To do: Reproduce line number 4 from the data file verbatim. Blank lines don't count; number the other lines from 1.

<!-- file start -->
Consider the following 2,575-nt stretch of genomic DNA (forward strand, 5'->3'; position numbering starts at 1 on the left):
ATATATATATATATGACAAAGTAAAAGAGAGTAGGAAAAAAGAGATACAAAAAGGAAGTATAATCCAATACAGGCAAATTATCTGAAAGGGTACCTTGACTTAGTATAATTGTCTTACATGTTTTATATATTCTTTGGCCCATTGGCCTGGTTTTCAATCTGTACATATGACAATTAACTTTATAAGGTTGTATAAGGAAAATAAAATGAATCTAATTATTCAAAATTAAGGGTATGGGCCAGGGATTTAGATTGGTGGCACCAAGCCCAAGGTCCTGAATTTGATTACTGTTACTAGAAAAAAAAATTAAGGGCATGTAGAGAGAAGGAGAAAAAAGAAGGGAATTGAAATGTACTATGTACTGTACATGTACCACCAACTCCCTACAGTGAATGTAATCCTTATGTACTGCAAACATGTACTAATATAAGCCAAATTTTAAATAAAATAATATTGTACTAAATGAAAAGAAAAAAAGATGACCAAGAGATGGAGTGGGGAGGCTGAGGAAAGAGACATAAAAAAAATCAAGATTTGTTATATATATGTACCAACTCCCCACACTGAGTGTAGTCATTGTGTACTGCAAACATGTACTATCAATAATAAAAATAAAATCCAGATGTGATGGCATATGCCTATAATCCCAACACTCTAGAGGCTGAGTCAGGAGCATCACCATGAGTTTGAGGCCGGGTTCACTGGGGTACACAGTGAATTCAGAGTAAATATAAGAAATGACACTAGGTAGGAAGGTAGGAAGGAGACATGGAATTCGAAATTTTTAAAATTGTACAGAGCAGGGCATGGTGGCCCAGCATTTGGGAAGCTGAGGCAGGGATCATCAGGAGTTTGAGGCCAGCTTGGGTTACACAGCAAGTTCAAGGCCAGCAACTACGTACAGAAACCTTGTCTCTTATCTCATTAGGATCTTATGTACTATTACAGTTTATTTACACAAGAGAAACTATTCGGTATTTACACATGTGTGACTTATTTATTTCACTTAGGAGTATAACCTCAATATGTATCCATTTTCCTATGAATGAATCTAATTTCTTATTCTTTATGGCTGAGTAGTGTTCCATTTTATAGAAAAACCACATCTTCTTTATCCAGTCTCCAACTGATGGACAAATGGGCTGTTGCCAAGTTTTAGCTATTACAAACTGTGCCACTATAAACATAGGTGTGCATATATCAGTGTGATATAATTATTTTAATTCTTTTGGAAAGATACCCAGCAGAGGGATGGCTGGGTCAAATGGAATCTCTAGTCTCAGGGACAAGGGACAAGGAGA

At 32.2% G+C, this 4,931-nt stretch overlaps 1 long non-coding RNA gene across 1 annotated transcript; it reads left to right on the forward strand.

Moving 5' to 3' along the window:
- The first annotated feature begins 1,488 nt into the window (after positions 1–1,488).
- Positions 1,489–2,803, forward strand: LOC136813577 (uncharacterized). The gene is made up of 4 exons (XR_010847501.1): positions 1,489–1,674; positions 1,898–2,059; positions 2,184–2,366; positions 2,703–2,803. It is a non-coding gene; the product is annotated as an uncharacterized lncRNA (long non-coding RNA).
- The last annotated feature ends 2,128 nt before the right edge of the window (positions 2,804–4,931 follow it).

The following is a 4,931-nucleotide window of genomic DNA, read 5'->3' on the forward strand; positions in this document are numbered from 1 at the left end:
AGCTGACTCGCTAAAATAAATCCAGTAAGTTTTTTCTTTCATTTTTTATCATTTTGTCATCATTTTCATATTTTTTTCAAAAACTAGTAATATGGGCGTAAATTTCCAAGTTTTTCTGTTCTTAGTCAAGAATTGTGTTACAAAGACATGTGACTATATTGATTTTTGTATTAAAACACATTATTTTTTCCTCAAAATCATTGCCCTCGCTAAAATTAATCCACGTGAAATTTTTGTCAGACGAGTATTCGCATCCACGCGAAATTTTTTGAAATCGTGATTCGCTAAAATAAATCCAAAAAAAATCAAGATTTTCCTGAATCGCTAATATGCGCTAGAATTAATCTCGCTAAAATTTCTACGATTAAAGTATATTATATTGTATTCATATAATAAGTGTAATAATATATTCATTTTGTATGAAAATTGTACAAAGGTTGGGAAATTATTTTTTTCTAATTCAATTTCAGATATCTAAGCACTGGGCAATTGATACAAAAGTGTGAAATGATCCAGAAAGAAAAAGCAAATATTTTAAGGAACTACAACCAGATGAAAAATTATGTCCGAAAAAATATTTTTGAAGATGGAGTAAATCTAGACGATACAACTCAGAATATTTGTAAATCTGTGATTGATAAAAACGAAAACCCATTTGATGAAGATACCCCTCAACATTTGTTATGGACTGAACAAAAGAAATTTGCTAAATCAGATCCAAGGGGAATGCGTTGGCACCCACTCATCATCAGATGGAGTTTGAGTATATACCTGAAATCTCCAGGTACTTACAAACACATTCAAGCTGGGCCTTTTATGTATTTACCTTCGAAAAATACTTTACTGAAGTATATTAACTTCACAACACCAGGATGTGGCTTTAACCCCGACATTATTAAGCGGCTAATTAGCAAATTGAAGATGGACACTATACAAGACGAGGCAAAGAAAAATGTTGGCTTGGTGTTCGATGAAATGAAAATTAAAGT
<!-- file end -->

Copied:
Moving 5' to 3' along the window: